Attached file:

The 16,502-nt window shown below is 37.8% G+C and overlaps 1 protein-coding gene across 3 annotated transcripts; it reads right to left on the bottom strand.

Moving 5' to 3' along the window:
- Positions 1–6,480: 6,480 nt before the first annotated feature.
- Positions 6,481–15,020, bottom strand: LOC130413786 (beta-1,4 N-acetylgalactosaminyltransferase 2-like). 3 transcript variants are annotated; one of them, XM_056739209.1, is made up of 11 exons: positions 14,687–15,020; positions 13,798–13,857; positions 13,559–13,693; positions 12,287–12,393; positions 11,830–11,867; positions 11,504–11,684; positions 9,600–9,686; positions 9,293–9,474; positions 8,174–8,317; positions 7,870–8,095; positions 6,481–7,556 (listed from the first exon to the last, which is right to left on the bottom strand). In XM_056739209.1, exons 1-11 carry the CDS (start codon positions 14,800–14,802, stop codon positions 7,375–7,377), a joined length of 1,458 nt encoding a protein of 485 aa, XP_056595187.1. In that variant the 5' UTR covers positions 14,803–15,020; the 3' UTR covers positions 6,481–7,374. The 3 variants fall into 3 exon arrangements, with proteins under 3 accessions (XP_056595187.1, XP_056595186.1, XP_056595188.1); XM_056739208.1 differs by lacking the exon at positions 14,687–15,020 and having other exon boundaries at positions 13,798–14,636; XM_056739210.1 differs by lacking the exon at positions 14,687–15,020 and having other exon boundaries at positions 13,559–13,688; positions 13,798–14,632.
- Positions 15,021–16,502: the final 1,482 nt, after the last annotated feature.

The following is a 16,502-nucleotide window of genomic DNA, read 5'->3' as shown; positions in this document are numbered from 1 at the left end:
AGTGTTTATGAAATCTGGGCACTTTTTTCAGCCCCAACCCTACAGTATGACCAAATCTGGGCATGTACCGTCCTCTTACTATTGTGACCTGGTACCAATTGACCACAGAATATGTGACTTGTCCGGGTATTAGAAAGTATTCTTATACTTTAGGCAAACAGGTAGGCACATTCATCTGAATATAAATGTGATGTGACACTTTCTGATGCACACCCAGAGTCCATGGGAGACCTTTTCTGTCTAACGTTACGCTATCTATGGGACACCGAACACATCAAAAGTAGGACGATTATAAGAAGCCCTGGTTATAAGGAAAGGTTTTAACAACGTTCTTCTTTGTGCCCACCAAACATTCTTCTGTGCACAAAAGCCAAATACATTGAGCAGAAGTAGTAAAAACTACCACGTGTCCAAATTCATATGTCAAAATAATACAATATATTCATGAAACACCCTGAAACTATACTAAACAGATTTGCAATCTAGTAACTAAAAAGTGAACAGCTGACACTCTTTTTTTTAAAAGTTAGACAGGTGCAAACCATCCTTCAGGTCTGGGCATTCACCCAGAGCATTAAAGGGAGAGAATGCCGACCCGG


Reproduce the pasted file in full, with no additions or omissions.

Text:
The 16,502-nt window shown below is 37.8% G+C and overlaps 1 protein-coding gene across 3 annotated transcripts; it reads right to left on the bottom strand.

Moving 5' to 3' along the window:
- Positions 1–6,480: 6,480 nt before the first annotated feature.
- Positions 6,481–15,020, bottom strand: LOC130413786 (beta-1,4 N-acetylgalactosaminyltransferase 2-like). 3 transcript variants are annotated; one of them, XM_056739209.1, is made up of 11 exons: positions 14,687–15,020; positions 13,798–13,857; positions 13,559–13,693; positions 12,287–12,393; positions 11,830–11,867; positions 11,504–11,684; positions 9,600–9,686; positions 9,293–9,474; positions 8,174–8,317; positions 7,870–8,095; positions 6,481–7,556 (listed from the first exon to the last, which is right to left on the bottom strand). In XM_056739209.1, exons 1-11 carry the CDS (start codon positions 14,800–14,802, stop codon positions 7,375–7,377), a joined length of 1,458 nt encoding a protein of 485 aa, XP_056595187.1. In that variant the 5' UTR covers positions 14,803–15,020; the 3' UTR covers positions 6,481–7,374. The 3 variants fall into 3 exon arrangements, with proteins under 3 accessions (XP_056595187.1, XP_056595186.1, XP_056595188.1); XM_056739208.1 differs by lacking the exon at positions 14,687–15,020 and having other exon boundaries at positions 13,798–14,636; XM_056739210.1 differs by lacking the exon at positions 14,687–15,020 and having other exon boundaries at positions 13,559–13,688; positions 13,798–14,632.
- Positions 15,021–16,502: the final 1,482 nt, after the last annotated feature.

The following is a 16,502-nucleotide window of genomic DNA, read 5'->3' as shown; positions in this document are numbered from 1 at the left end:
AGTGTTTATGAAATCTGGGCACTTTTTTCAGCCCCAACCCTACAGTATGACCAAATCTGGGCATGTACCGTCCTCTTACTATTGTGACCTGGTACCAATTGACCACAGAATATGTGACTTGTCCGGGTATTAGAAAGTATTCTTATACTTTAGGCAAACAGGTAGGCACATTCATCTGAATATAAATGTGATGTGACACTTTCTGATGCACACCCAGAGTCCATGGGAGACCTTTTCTGTCTAACGTTACGCTATCTATGGGACACCGAACACATCAAAAGTAGGACGATTATAAGAAGCCCTGGTTATAAGGAAAGGTTTTAACAACGTTCTTCTTTGTGCCCACCAAACATTCTTCTGTGCACAAAAGCCAAATACATTGAGCAGAAGTAGTAAAAACTACCACGTGTCCAAATTCATATGTCAAAATAATACAATATATTCATGAAACACCCTGAAACTATACTAAACAGATTTGCAATCTAGTAACTAAAAAGTGAACAGCTGACACTCTTTTTTTTAAAAGTTAGACAGGTGCAAACCATCCTTCAGGTCTGGGCATTCACCCAGAGCATTAAAGGGAGAGAATGCCGACCCGG